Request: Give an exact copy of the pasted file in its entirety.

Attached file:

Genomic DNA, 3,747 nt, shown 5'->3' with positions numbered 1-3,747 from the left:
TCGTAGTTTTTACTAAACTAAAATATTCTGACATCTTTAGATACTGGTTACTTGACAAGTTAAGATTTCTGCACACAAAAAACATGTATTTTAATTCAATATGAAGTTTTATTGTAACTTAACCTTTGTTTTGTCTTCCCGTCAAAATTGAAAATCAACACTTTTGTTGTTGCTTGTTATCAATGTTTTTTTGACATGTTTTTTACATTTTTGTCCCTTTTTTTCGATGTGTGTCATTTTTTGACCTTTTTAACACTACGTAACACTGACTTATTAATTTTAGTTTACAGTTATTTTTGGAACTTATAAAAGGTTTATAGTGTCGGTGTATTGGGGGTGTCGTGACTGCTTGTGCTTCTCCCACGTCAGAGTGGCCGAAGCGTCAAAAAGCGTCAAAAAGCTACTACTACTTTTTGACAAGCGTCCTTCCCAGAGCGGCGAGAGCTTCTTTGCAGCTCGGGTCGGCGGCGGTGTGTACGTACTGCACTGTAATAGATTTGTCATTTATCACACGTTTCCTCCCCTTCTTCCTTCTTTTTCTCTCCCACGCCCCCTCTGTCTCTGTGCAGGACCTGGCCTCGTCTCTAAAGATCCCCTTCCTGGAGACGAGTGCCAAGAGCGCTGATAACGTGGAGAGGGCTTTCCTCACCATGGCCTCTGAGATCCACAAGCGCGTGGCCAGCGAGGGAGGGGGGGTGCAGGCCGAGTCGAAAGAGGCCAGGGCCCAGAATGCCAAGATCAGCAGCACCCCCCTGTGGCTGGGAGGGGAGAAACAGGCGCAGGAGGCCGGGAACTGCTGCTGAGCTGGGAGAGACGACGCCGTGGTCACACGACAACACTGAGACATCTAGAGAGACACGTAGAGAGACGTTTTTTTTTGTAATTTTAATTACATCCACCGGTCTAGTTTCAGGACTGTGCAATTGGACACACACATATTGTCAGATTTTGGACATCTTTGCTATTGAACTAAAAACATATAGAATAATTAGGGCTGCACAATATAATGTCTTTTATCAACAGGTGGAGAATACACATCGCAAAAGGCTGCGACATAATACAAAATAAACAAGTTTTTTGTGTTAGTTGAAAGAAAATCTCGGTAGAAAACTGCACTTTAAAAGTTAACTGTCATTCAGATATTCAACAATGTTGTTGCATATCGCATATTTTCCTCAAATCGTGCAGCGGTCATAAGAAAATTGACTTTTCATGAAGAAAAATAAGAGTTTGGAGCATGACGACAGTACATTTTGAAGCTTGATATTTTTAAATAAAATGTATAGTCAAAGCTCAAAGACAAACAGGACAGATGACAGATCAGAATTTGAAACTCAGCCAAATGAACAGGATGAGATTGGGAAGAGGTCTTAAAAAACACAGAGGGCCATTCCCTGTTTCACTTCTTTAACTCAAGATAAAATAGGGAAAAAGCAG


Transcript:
Genomic DNA, 3,747 nt, shown 5'->3' with positions numbered 1-3,747 from the left:
TCGTAGTTTTTACTAAACTAAAATATTCTGACATCTTTAGATACTGGTTACTTGACAAGTTAAGATTTCTGCACACAAAAAACATGTATTTTAATTCAATATGAAGTTTTATTGTAACTTAACCTTTGTTTTGTCTTCCCGTCAAAATTGAAAATCAACACTTTTGTTGTTGCTTGTTATCAATGTTTTTTTGACATGTTTTTTACATTTTTGTCCCTTTTTTTCGATGTGTGTCATTTTTTGACCTTTTTAACACTACGTAACACTGACTTATTAATTTTAGTTTACAGTTATTTTTGGAACTTATAAAAGGTTTATAGTGTCGGTGTATTGGGGGTGTCGTGACTGCTTGTGCTTCTCCCACGTCAGAGTGGCCGAAGCGTCAAAAAGCGTCAAAAAGCTACTACTACTTTTTGACAAGCGTCCTTCCCAGAGCGGCGAGAGCTTCTTTGCAGCTCGGGTCGGCGGCGGTGTGTACGTACTGCACTGTAATAGATTTGTCATTTATCACACGTTTCCTCCCCTTCTTCCTTCTTTTTCTCTCCCACGCCCCCTCTGTCTCTGTGCAGGACCTGGCCTCGTCTCTAAAGATCCCCTTCCTGGAGACGAGTGCCAAGAGCGCTGATAACGTGGAGAGGGCTTTCCTCACCATGGCCTCTGAGATCCACAAGCGCGTGGCCAGCGAGGGAGGGGGGGTGCAGGCCGAGTCGAAAGAGGCCAGGGCCCAGAATGCCAAGATCAGCAGCACCCCCCTGTGGCTGGGAGGGGAGAAACAGGCGCAGGAGGCCGGGAACTGCTGCTGAGCTGGGAGAGACGACGCCGTGGTCACACGACAACACTGAGACATCTAGAGAGACACGTAGAGAGACGTTTTTTTTTGTAATTTTAATTACATCCACCGGTCTAGTTTCAGGACTGTGCAATTGGACACACACATATTGTCAGATTTTGGACATCTTTGCTATTGAACTAAAAACATATAGAATAATTAGGGCTGCACAATATAATGTCTTTTATCAACAGGTGGAGAATACACATCGCAAAAGGCTGCGACATAATACAAAATAAACAAGTTTTTTGTGTTAGTTGAAAGAAAATCTCGGTAGAAAACTGCACTTTAAAAGTTAACTGTCATTCAGATATTCAACAATGTTGTTGCATATCGCATATTTTCCTCAAATCGTGCAGCGGTCATAAGAAAATTGACTTTTCATGAAGAAAAATAAGAGTTTGGAGCATGACGACAGTACATTTTGAAGCTTGATATTTTTAAATAAAATGTATAGTCAAAGCTCAAAGACAAACAGGACAGATGACAGATCAGAATTTGAAACTCAGCCAAATGAACAGGATGAGATTGGGAAGAGGTCTTAAAAAACACAGAGGGCCATTCCCTGTTTCACTTCTTTAACTCAAGATAAAATAGGGAAAAAGCAG